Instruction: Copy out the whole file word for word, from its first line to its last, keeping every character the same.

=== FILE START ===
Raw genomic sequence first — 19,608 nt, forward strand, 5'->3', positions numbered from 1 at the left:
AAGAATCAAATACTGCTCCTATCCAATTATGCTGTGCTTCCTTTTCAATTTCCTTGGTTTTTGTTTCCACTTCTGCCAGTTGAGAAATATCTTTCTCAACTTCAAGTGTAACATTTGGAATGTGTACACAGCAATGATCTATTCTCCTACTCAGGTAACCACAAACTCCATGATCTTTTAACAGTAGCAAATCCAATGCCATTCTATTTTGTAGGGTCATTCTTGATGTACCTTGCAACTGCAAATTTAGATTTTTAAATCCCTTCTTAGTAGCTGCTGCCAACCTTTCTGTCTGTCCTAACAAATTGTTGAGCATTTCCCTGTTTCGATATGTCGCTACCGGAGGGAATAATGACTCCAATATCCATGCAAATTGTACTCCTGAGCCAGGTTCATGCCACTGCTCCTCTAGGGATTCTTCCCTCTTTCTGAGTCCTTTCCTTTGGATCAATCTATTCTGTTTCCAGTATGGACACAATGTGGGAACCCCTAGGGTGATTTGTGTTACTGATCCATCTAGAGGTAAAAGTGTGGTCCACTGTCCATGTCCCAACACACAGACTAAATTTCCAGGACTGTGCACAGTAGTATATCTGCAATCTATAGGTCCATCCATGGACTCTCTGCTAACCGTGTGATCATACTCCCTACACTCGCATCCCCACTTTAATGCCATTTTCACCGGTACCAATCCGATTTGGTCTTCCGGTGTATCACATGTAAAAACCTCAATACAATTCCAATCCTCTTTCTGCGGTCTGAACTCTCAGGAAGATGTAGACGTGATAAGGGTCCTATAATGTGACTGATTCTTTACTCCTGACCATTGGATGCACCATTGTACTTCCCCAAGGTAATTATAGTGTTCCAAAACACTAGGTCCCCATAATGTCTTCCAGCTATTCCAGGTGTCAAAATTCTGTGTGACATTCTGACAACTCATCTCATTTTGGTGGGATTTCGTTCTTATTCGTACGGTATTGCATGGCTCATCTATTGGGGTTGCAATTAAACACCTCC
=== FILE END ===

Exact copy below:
Raw genomic sequence first — 19,608 nt, forward strand, 5'->3', positions numbered from 1 at the left:
AAGAATCAAATACTGCTCCTATCCAATTATGCTGTGCTTCCTTTTCAATTTCCTTGGTTTTTGTTTCCACTTCTGCCAGTTGAGAAATATCTTTCTCAACTTCAAGTGTAACATTTGGAATGTGTACACAGCAATGATCTATTCTCCTACTCAGGTAACCACAAACTCCATGATCTTTTAACAGTAGCAAATCCAATGCCATTCTATTTTGTAGGGTCATTCTTGATGTACCTTGCAACTGCAAATTTAGATTTTTAAATCCCTTCTTAGTAGCTGCTGCCAACCTTTCTGTCTGTCCTAACAAATTGTTGAGCATTTCCCTGTTTCGATATGTCGCTACCGGAGGGAATAATGACTCCAATATCCATGCAAATTGTACTCCTGAGCCAGGTTCATGCCACTGCTCCTCTAGGGATTCTTCCCTCTTTCTGAGTCCTTTCCTTTGGATCAATCTATTCTGTTTCCAGTATGGACACAATGTGGGAACCCCTAGGGTGATTTGTGTTACTGATCCATCTAGAGGTAAAAGTGTGGTCCACTGTCCATGTCCCAACACACAGACTAAATTTCCAGGACTGTGCACAGTAGTATATCTGCAATCTATAGGTCCATCCATGGACTCTCTGCTAACCGTGTGATCATACTCCCTACACTCGCATCCCCACTTTAATGCCATTTTCACCGGTACCAATCCGATTTGGTCTTCCGGTGTATCACATGTAAAAACCTCAATACAATTCCAATCCTCTTTCTGCGGTCTGAACTCTCAGGAAGATGTAGACGTGATAAGGGTCCTATAATGTGACTGATTCTTTACTCCTGACCATTGGATGCACCATTGTACTTCCCCAAGGTAATTATAGTGTTCCAAAACACTAGGTCCCCATAATGTCTTCCAGCTATTCCAGGTGTCAAAATTCTGTGTGACATTCTGACAACTCATCTCATTTTGGTGGGATTTCGTTCTTATTCGTACGGTATTGCATGGCTCATCTATTGGGGTTGCAATTAAACACCTCC